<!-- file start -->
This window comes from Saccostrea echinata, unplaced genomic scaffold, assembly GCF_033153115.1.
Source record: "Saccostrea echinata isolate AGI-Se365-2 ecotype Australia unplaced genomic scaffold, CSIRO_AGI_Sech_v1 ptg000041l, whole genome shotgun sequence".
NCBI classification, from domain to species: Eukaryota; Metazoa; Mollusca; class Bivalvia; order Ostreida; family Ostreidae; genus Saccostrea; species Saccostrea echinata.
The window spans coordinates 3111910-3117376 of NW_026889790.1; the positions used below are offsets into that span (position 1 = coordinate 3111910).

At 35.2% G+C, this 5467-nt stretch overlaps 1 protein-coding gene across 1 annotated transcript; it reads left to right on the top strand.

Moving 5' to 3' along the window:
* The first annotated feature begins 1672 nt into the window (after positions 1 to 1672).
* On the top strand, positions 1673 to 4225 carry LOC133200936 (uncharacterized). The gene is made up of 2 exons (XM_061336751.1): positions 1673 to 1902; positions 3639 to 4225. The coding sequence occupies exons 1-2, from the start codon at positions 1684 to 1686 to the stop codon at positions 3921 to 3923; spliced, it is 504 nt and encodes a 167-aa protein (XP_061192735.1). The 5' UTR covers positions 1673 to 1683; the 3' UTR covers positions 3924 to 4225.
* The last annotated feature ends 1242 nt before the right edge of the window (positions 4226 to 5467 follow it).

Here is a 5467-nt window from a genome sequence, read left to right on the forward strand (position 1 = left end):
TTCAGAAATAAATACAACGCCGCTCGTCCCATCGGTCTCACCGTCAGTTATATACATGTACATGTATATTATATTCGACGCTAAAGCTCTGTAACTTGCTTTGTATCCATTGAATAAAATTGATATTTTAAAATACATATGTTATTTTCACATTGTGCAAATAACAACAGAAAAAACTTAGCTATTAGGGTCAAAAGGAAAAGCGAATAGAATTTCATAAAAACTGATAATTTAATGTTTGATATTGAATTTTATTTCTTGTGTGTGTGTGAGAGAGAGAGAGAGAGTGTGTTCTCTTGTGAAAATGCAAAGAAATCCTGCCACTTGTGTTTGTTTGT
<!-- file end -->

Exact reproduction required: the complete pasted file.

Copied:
This window comes from Saccostrea echinata, unplaced genomic scaffold, assembly GCF_033153115.1.
Source record: "Saccostrea echinata isolate AGI-Se365-2 ecotype Australia unplaced genomic scaffold, CSIRO_AGI_Sech_v1 ptg000041l, whole genome shotgun sequence".
NCBI classification, from domain to species: Eukaryota; Metazoa; Mollusca; class Bivalvia; order Ostreida; family Ostreidae; genus Saccostrea; species Saccostrea echinata.
The window spans coordinates 3111910-3117376 of NW_026889790.1; the positions used below are offsets into that span (position 1 = coordinate 3111910).

At 35.2% G+C, this 5467-nt stretch overlaps 1 protein-coding gene across 1 annotated transcript; it reads left to right on the top strand.

Moving 5' to 3' along the window:
* The first annotated feature begins 1672 nt into the window (after positions 1 to 1672).
* On the top strand, positions 1673 to 4225 carry LOC133200936 (uncharacterized). The gene is made up of 2 exons (XM_061336751.1): positions 1673 to 1902; positions 3639 to 4225. The coding sequence occupies exons 1-2, from the start codon at positions 1684 to 1686 to the stop codon at positions 3921 to 3923; spliced, it is 504 nt and encodes a 167-aa protein (XP_061192735.1). The 5' UTR covers positions 1673 to 1683; the 3' UTR covers positions 3924 to 4225.
* The last annotated feature ends 1242 nt before the right edge of the window (positions 4226 to 5467 follow it).

Here is a 5467-nt window from a genome sequence, read left to right on the forward strand (position 1 = left end):
TTCAGAAATAAATACAACGCCGCTCGTCCCATCGGTCTCACCGTCAGTTATATACATGTACATGTATATTATATTCGACGCTAAAGCTCTGTAACTTGCTTTGTATCCATTGAATAAAATTGATATTTTAAAATACATATGTTATTTTCACATTGTGCAAATAACAACAGAAAAAACTTAGCTATTAGGGTCAAAAGGAAAAGCGAATAGAATTTCATAAAAACTGATAATTTAATGTTTGATATTGAATTTTATTTCTTGTGTGTGTGTGAGAGAGAGAGAGAGAGTGTGTTCTCTTGTGAAAATGCAAAGAAATCCTGCCACTTGTGTTTGTTTGT